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  1. by on - Book review

    Nasim investigates the process, back in the pre-1880 era before the introduction of the sensitive photographic plate, that converts what an observer sees through a telescope eyepiece, to the drawing the observer makes on a piece of paper, and then to the engraving or lithograph that is finally published.

  2. by on - Book review

    A critical review of the publication Perfect Mechanics: Instrument Makers at the Royal Society of London in the Eighteenth Century, by Richard Sorrenson

  3. by on - Book review

    A review of the popular, comic-style illustrated book by Sydney Padua that fictionalises the lives of Ada Lovelace and Charles Babbage and their invention of the first computer.

  4. by on - Discussion

    This article discusses the concept of ‘heroism’ in relation to science, medicine and technology. It unpicks the complexities of the concept and discusses its implications for historians of science and museum professionals.

  5. by on - Discussion

    Charismatic objects provide invaluable, if challenging, resources for telling stories about the history of longitude at sea. In this article recent collaborative research and museum work is used to explore some opportunities and puzzles of the combination of object study and public exhibitions.

  6. by on - Discussion

    Old weather: citizen scientists in the 19th and 21st centuries

  7. by , , on - Discussion

    The Energise gallery at the National Museum of Scotland explores the sources, generation, distribution and use of energy and questions how science and technology transform how we power our lives. This article details three objects around which a focus on personal stories was adopted.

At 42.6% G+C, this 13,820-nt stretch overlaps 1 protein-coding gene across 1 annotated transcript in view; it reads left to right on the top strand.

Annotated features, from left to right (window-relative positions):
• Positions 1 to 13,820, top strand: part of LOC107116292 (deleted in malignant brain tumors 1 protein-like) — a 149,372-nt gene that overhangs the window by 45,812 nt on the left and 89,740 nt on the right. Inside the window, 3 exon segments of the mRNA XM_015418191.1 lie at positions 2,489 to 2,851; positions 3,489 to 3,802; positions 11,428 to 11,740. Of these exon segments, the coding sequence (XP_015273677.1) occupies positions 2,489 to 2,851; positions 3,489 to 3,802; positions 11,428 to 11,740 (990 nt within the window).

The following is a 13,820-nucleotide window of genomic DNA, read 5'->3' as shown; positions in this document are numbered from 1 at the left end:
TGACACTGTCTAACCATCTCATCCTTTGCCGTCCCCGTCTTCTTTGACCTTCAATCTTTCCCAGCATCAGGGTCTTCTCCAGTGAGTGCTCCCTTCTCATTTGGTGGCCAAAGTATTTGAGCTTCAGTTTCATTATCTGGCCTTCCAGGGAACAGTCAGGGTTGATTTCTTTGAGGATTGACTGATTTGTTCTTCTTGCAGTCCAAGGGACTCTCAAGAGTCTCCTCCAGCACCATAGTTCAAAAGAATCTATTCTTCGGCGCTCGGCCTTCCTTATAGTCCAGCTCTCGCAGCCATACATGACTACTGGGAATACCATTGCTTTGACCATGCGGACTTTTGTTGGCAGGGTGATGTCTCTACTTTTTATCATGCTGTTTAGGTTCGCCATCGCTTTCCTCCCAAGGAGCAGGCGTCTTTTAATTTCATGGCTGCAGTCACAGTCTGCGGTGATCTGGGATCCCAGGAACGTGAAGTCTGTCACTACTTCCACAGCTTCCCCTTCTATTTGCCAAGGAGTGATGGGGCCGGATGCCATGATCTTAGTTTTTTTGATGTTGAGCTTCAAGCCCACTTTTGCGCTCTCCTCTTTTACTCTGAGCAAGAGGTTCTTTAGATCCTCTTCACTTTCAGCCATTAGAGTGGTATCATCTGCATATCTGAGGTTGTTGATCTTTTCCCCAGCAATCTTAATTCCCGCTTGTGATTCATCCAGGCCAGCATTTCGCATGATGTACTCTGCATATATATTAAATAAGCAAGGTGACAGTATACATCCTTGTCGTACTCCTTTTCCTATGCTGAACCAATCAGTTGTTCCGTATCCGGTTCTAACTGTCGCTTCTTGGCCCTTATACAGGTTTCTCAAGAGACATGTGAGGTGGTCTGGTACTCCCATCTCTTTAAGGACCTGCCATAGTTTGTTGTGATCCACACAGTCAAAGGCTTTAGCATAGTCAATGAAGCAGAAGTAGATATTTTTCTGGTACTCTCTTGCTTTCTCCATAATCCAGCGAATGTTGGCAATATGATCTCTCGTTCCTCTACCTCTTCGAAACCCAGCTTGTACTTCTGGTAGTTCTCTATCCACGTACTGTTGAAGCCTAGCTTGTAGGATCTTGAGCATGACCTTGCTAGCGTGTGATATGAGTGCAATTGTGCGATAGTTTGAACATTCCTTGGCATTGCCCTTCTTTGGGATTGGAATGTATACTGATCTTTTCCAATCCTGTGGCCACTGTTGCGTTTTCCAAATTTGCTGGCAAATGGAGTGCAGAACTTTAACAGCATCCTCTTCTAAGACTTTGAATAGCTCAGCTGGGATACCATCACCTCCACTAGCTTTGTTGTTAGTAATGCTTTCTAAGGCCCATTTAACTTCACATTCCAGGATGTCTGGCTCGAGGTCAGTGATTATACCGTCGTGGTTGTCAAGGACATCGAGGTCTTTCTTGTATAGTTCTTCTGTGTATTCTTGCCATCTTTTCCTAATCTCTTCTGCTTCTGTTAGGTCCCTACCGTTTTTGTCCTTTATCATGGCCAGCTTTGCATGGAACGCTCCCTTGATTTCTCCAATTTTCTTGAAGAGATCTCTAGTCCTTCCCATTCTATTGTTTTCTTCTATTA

8. by on - Research

    The Mercury capsule Freedom 7 was displayed at the Science Museum in 1965–66. This was well documented through photographs in addition to textual documents. This paper proposes an analysis of the exhibition in the light of these records.

  9. by on - Research

    This article examines the image of the open coal fire in redefining the home in post-war Britain. Rather than a timeless source of reverie and comfort, the post-war fire articulated values that were central to the nation in this period of reconstruction.

  10. by on - Research

    In 1761–62, King George III commissioned a group of philosophical instruments from the London instrument-maker George Adams. This article traces Adams’s techniques of borrowing and adapting printed instrument designs, as he produced this spectacular collection.

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